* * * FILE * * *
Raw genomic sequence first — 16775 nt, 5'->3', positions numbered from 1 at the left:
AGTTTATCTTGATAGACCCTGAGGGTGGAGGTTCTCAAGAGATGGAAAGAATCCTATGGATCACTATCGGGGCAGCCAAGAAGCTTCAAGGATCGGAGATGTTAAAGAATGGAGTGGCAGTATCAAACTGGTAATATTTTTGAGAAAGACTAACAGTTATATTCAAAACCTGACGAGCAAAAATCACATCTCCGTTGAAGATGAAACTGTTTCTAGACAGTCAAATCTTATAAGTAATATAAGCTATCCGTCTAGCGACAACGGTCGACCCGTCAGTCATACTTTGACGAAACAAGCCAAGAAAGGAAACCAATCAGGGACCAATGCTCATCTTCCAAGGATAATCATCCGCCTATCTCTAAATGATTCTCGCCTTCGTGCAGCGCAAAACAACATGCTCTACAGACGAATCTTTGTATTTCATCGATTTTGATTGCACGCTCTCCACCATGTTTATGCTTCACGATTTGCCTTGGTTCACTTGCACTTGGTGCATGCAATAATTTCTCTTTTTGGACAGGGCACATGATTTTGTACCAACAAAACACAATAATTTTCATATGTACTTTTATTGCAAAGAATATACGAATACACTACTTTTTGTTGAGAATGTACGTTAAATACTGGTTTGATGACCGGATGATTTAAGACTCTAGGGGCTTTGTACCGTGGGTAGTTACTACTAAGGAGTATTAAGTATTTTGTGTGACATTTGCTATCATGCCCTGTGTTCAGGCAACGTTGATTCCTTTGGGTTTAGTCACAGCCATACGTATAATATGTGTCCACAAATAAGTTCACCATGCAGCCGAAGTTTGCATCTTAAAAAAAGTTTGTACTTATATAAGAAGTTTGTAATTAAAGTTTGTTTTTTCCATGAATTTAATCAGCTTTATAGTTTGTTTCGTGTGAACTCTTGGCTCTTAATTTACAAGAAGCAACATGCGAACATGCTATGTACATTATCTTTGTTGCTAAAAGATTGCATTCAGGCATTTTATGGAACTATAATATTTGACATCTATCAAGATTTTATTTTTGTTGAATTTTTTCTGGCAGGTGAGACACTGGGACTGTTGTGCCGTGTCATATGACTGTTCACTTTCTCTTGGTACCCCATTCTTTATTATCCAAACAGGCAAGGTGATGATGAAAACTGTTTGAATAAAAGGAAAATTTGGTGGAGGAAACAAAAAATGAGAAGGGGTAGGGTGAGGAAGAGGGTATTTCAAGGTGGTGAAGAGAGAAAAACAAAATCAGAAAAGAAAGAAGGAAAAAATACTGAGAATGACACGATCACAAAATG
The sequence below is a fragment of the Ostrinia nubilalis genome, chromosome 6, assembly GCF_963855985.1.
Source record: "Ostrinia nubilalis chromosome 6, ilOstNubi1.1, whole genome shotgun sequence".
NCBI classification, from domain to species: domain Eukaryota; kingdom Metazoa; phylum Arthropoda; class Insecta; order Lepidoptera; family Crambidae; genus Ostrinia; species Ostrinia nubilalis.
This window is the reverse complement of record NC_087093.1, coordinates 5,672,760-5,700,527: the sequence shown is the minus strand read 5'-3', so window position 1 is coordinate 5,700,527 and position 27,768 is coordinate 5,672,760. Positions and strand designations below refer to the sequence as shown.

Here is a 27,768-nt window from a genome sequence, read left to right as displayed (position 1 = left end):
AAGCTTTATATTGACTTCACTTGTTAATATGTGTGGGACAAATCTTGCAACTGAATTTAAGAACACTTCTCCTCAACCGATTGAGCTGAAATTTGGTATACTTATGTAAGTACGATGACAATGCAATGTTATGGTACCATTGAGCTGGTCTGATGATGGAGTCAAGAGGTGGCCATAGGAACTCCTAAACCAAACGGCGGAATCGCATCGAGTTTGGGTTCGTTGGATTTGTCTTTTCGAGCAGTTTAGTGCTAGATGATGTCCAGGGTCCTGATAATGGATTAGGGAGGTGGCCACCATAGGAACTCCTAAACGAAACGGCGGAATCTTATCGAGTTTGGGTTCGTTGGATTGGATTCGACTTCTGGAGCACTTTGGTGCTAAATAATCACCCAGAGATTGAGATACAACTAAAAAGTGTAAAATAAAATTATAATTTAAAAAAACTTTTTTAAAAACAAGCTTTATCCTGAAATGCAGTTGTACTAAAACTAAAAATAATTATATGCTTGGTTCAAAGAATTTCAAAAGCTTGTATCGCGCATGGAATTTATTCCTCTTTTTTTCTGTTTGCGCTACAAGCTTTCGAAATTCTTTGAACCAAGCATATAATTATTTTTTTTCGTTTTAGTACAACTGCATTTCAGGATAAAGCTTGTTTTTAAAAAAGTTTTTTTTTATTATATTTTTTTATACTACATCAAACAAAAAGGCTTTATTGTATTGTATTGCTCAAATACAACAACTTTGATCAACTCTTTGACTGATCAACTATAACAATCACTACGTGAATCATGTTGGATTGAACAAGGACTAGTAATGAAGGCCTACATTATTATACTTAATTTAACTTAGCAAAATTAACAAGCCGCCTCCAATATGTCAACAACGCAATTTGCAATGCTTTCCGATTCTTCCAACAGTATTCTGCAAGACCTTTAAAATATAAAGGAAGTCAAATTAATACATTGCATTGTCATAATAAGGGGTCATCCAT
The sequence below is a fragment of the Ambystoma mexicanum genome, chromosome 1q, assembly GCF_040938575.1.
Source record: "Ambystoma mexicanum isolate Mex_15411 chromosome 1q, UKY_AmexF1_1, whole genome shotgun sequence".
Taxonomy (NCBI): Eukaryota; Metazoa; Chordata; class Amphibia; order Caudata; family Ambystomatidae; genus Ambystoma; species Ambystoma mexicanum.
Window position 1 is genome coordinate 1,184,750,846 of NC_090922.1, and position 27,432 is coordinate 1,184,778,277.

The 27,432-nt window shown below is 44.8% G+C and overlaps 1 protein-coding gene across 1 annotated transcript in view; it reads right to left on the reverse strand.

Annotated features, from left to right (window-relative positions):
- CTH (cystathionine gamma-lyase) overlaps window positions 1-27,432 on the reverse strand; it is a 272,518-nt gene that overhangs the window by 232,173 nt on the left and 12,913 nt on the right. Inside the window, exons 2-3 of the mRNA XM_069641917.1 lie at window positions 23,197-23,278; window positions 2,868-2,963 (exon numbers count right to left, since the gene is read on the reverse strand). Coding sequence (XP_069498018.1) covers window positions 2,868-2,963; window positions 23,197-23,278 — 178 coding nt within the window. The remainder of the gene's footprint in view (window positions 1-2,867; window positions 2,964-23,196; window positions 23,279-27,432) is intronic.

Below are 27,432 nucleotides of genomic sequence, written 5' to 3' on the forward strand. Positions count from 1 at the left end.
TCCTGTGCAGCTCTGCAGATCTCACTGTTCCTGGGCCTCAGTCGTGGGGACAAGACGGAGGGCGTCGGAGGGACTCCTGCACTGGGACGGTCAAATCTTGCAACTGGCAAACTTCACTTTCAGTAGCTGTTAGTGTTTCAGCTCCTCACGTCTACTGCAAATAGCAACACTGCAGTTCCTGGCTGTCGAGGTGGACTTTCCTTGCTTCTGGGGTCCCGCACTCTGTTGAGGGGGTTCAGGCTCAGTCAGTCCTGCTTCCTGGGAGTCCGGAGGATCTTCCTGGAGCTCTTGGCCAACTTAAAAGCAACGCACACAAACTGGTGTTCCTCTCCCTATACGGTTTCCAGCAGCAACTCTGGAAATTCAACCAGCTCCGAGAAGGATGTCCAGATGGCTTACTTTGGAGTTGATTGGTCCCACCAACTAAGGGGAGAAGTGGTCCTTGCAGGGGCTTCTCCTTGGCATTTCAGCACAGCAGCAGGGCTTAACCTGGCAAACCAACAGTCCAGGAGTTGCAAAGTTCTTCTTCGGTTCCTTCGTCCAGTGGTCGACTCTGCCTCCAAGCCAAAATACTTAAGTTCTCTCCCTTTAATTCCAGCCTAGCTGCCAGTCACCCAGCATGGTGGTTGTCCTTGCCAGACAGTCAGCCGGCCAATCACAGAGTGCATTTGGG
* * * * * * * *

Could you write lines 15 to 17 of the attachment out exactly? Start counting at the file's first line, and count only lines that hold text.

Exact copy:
- CTH (cystathionine gamma-lyase) overlaps window positions 1-27,432 on the reverse strand; it is a 272,518-nt gene that overhangs the window by 232,173 nt on the left and 12,913 nt on the right. Inside the window, exons 2-3 of the mRNA XM_069641917.1 lie at window positions 23,197-23,278; window positions 2,868-2,963 (exon numbers count right to left, since the gene is read on the reverse strand). Coding sequence (XP_069498018.1) covers window positions 2,868-2,963; window positions 23,197-23,278 — 178 coding nt within the window. The remainder of the gene's footprint in view (window positions 1-2,867; window positions 2,964-23,196; window positions 23,279-27,432) is intronic.

Below are 27,432 nucleotides of genomic sequence, written 5' to 3' on the forward strand. Positions count from 1 at the left end.
TCCTGTGCAGCTCTGCAGATCTCACTGTTCCTGGGCCTCAGTCGTGGGGACAAGACGGAGGGCGTCGGAGGGACTCCTGCACTGGGACGGTCAAATCTTGCAACTGGCAAACTTCACTTTCAGTAGCTGTTAGTGTTTCAGCTCCTCACGTCTACTGCAAATAGCAACACTGCAGTTCCTGGCTGTCGAGGTGGACTTTCCTTGCTTCTGGGGTCCCGCACTCTGTTGAGGGGGTTCAGGCTCAGTCAGTCCTGCTTCCTGGGAGTCCGGAGGATCTTCCTGGAGCTCTTGGCCAACTTAAAAGCAACGCACACAAACTGGTGTTCCTCTCCCTATACGGTTTCCAGCAGCAACTCTGGAAATTCAACCAGCTCCGAGAAGGATGTCCAGATGGCTTACTTTGGAGTTGATTGGTCCCACCAACTAAGGGGAGAAGTGGTCCTTGCAGGGGCTTCTCCTTGGCATTTCAGCACAGCAGCAGGGCTTAACCTGGCAAACCAACAGTCCAGGAGTTGCAAAGTTCTTCTTCGGTTCCTTCGTCCAGTGGTCGACTCTGCCTCCAAGCCAAAATACTTAAGTTCTCTCCCTTTAATTCCAGCCTAGCTGCCAGTCACCCAGCATGGTGGTTGTCCTTGCCAGACAGTCAGCCGGCCAATCACAGAGTGCATTTGGG